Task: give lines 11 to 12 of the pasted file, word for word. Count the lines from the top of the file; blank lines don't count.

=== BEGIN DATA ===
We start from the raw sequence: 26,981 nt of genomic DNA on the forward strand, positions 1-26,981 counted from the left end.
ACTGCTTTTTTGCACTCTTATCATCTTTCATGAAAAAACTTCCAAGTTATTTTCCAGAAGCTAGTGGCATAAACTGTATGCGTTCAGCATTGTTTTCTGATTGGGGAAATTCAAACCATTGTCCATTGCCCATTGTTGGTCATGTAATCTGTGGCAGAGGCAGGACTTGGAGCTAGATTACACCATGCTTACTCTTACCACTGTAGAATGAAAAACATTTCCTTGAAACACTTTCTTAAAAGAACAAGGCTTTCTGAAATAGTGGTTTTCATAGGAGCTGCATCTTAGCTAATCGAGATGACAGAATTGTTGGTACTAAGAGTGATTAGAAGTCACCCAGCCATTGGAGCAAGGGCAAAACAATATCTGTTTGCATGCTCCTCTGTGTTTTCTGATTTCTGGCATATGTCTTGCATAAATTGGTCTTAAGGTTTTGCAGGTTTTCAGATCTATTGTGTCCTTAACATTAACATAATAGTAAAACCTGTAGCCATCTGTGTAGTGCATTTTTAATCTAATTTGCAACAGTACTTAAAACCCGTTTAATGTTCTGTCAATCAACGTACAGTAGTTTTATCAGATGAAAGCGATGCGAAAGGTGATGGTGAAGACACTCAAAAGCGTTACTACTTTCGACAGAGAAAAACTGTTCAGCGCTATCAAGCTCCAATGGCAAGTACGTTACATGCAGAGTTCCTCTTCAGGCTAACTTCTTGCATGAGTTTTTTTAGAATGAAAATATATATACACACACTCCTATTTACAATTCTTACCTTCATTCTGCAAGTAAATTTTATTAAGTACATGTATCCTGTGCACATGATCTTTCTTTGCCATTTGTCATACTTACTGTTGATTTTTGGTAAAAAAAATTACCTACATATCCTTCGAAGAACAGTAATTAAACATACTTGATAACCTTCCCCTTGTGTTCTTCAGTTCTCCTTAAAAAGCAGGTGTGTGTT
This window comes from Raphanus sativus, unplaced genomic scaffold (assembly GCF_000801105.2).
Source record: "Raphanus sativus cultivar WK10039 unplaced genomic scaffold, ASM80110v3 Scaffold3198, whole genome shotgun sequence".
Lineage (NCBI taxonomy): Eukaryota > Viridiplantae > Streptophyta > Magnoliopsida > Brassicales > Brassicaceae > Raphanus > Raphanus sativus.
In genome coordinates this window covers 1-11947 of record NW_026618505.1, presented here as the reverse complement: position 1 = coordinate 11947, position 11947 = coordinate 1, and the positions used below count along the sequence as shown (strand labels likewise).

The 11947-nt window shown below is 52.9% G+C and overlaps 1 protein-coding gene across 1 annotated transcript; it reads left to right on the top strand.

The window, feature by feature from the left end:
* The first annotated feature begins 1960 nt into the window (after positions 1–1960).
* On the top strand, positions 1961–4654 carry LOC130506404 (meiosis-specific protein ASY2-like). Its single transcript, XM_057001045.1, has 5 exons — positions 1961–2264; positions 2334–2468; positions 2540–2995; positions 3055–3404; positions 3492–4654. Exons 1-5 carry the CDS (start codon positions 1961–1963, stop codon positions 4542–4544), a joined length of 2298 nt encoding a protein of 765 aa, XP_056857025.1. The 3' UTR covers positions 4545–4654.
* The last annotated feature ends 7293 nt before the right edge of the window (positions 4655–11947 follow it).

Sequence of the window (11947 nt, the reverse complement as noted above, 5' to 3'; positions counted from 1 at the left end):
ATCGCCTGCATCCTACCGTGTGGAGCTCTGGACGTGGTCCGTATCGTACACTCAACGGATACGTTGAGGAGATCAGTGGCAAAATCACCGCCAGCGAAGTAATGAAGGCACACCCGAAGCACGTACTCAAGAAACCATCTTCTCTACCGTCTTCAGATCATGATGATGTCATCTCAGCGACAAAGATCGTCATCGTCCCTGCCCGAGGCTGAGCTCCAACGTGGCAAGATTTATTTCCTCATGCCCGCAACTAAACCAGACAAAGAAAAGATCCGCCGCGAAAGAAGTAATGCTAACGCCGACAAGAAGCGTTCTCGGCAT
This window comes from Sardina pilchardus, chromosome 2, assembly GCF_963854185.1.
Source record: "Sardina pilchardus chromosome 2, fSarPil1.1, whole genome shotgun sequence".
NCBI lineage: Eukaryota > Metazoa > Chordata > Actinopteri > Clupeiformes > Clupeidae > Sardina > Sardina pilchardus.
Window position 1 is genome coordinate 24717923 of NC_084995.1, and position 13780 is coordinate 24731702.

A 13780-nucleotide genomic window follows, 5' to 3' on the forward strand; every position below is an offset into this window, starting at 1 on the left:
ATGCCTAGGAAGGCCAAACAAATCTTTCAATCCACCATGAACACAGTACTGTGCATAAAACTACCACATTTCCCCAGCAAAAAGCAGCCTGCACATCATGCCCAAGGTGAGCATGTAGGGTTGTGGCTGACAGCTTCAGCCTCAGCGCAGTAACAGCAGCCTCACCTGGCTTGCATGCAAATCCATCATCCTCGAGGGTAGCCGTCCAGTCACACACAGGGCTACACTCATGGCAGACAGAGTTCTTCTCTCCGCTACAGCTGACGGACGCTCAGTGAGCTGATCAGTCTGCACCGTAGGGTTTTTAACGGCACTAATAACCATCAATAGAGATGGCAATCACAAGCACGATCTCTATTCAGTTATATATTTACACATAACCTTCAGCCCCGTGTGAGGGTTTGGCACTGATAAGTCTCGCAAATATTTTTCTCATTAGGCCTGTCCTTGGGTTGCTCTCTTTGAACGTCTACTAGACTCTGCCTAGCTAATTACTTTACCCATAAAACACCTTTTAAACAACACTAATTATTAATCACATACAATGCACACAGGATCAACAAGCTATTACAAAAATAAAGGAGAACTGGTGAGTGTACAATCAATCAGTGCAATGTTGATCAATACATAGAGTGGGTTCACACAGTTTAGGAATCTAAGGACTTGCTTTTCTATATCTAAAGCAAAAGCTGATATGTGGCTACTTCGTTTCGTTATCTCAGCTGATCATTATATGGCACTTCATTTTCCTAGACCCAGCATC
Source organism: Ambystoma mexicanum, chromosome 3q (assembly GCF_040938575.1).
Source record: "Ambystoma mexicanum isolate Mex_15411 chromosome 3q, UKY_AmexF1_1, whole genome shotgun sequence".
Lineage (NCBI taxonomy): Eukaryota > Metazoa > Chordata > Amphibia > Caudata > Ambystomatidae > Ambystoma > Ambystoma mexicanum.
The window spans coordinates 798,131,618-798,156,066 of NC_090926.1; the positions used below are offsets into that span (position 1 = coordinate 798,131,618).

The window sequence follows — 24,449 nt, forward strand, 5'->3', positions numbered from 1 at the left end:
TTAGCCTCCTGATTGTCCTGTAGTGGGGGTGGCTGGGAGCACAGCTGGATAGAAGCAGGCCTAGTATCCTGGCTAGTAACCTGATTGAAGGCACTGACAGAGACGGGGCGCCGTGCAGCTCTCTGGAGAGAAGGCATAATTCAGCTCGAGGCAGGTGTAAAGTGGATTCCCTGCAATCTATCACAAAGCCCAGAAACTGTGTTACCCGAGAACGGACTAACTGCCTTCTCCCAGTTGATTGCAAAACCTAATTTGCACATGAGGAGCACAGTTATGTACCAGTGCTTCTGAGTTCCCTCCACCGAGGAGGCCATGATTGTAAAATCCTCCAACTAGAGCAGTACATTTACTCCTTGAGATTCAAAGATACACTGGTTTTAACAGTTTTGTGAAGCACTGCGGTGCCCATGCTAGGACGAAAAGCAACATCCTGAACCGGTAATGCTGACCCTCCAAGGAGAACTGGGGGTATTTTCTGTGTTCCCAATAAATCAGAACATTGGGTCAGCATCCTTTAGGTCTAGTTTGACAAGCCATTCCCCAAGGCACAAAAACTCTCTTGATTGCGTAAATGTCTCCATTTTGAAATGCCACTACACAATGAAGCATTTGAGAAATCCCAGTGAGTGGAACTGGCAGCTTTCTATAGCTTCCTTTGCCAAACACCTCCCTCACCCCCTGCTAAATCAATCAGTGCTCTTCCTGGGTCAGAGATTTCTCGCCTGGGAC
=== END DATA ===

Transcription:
* The last annotated feature ends 7293 nt before the right edge of the window (positions 4655–11947 follow it).

Sequence of the window (11947 nt, the reverse complement as noted above, 5' to 3'; positions counted from 1 at the left end):